Security

Create a PKI in GoLang

Posted on June 5, 2017

Lately I have been programming quite a bit and - for the first time - I have used Golang doing so. Go is a very nice language and really helped me with the development. One of the reasons why I have enjoyed this much Go is the standard library, which is amazing. I would like to share today the easiness of creating a basic Certificate Authority and signed certificates in Go.

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The Wireshark Field Guide by Robert J. Shimonski (Elsevier)

Posted on April 2, 2014

I usually don’t start with this, but lately I had some time constraints that made me wondering if is right to use so much time reading books. The Wireshark Field Guide Analyzing and Troubleshooting Network Traffic by Robert J. Shimonski is only 149 pages long (if we cut the introduction, indexes, etc. it boils down to 128 pages). This is a really short book and I have really appreciated this fact.

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Practical Anonymity, by Peter Loshin (Elsevier/Syngress)

Posted on May 7, 2013

The anonymity on the web is probably one of the most debated topics on the web. Is possible to be completely anonymous? The short answer is no. This book tries to help the read to improve its anonymity, staying is the “real world”, as the “Practical” world in the title suggests. In this book you will not find anything that is too complex for an average user. Whether this is good or bad, depends on you expectations.

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CompTIA Security+ Training Kit (Exam SY0-301) by David Seidl, Mike Chapple, James Michael Stewart (Microsoft Press)

Posted on April 30, 2013

After few months after the review of CompTIA Security+ Rapid Review, I’m now here to speak about it’s bigger brother: the Training kit. With its 569 pages, this book is more than twice the length of the Rapid Review one. Even if someone can think that they did a better summary in the Rapid Review one, I have to say that this is not the case for these two books. While the Rapid Review allows you to pass the exam if you already know the certification contents and you only need to evaluate your level and to refresh some contents, the Training Kit will teach you the certification contents.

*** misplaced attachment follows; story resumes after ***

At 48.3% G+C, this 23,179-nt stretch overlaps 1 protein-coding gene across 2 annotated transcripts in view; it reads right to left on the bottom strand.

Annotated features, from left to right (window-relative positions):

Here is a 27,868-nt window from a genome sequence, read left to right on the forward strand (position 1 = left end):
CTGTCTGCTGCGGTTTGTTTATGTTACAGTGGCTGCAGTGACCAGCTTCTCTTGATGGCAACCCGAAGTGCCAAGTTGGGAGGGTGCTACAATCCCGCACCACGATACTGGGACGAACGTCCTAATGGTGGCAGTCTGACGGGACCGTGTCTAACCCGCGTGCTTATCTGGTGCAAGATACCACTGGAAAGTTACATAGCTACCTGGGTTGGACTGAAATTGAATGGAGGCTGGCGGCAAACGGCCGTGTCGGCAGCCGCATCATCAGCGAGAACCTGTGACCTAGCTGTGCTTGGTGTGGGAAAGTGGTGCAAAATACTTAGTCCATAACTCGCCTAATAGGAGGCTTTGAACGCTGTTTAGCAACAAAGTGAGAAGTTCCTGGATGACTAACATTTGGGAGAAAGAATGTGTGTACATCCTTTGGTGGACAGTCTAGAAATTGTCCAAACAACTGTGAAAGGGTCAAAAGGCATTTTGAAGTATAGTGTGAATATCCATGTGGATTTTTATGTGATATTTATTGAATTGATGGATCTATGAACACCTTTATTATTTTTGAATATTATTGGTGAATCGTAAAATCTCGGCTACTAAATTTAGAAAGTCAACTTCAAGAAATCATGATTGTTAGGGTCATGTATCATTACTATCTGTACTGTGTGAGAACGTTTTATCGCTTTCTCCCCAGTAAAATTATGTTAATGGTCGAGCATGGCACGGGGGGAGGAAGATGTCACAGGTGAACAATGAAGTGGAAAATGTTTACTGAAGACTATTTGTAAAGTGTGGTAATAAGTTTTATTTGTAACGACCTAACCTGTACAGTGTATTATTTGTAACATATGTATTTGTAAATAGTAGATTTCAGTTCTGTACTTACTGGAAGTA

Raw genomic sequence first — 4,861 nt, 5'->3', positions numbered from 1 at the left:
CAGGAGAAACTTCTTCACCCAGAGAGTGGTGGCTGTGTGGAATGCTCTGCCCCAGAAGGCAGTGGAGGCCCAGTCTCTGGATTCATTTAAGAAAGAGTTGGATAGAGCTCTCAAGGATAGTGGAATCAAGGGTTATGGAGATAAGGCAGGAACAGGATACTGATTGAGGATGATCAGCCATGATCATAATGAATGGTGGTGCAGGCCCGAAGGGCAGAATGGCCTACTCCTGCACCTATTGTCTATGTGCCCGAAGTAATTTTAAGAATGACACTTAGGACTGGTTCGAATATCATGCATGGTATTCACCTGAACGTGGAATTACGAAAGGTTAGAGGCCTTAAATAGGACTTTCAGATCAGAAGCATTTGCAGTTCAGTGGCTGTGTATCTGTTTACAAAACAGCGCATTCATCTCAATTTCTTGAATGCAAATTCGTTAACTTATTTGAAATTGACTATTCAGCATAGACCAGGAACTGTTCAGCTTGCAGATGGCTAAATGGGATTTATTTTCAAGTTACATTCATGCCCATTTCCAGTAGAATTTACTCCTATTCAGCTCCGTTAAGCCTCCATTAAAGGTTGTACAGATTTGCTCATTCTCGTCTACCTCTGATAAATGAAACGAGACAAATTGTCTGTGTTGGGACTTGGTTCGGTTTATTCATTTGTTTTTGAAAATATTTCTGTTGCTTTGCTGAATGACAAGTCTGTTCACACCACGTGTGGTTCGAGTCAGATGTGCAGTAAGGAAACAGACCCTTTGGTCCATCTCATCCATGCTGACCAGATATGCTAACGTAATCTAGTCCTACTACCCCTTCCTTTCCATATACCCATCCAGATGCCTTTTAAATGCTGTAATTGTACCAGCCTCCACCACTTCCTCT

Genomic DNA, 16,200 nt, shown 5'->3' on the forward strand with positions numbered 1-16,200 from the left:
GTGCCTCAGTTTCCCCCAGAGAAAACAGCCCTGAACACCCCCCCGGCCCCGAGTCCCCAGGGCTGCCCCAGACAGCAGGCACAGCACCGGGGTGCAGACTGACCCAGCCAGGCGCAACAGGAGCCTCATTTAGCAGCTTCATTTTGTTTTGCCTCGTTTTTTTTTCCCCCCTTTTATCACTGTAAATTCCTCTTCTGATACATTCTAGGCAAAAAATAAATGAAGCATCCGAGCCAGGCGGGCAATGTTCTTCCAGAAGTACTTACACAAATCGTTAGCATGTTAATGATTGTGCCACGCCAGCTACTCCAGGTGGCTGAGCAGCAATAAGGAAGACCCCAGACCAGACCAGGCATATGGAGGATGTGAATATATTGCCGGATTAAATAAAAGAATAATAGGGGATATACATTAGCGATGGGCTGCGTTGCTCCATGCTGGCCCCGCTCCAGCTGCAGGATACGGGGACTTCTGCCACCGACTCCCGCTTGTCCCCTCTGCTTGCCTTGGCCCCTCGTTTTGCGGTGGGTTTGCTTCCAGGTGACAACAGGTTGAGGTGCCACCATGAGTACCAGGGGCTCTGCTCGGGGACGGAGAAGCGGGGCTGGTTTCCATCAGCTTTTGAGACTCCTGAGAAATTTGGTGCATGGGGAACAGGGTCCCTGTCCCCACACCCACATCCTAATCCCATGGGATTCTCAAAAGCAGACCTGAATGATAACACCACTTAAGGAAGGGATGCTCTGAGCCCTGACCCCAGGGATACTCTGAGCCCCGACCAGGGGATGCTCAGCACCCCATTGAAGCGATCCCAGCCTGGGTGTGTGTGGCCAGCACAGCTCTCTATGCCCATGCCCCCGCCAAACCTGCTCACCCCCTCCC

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Hacking Web Apps by Mike Shema (Elsevier/Syngress)

Posted on April 16, 2013

Have you ever thought that the website you are developing or using is secure? Well, this book will make you change your opinion. This book will change your idea of security and therefor you’ll start to see anything as “probably having some security glitch”. Mike Shema speaks about a lot of different kind of attacks in his book in a real deep way, at the point that sometimes I wondered if he was planning to instruct people how to hack websites or only how to secure own websites.

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Wireless Reconnaissance in Penetration Testing by Matthew Neely, Alex Hamerstone, Chris Sanyk (Elsevier/Syngress)

Posted on March 19, 2013

When someone says the word “wireless”, 99.9% of the audience thinks at the Wireless Networking Technologies (802.11 family). Very few think to the Bluetooth. Even fewer people think to all the other technologies that use wireless technology to work, such as cordless phone, guard radios, headsets, wireless camera etc. This book embrace the last point of view. The first chapter provides basic information and motivation for Wireless Profiling. The chapter 2 provides the reader with all the information she needs to be able to understand the wireless technology and it’s usage.

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Metasploit by Mati Aharoni, Devon Kearns, Jim O'Gorman, David Kennedy (No Starch Press)

Posted on March 12, 2013

Metasploit is the most common and complete framework for testing security. Metasploit isĀ an entire suite of tools and methodologies designed for testing the security of computers and networks.

The book is written for both experienced penetration tester and people new to the security field. For the first group, one of the most interesting thing is the explanation of the rules and ideas that formed the Penetration Test Execution Standard, while for users new to the field, is really interesting what can be done and how.One thing that make this book so unique is the fact that is written by four people with really different backgrounds and this help the read to understand different ways to see the security.

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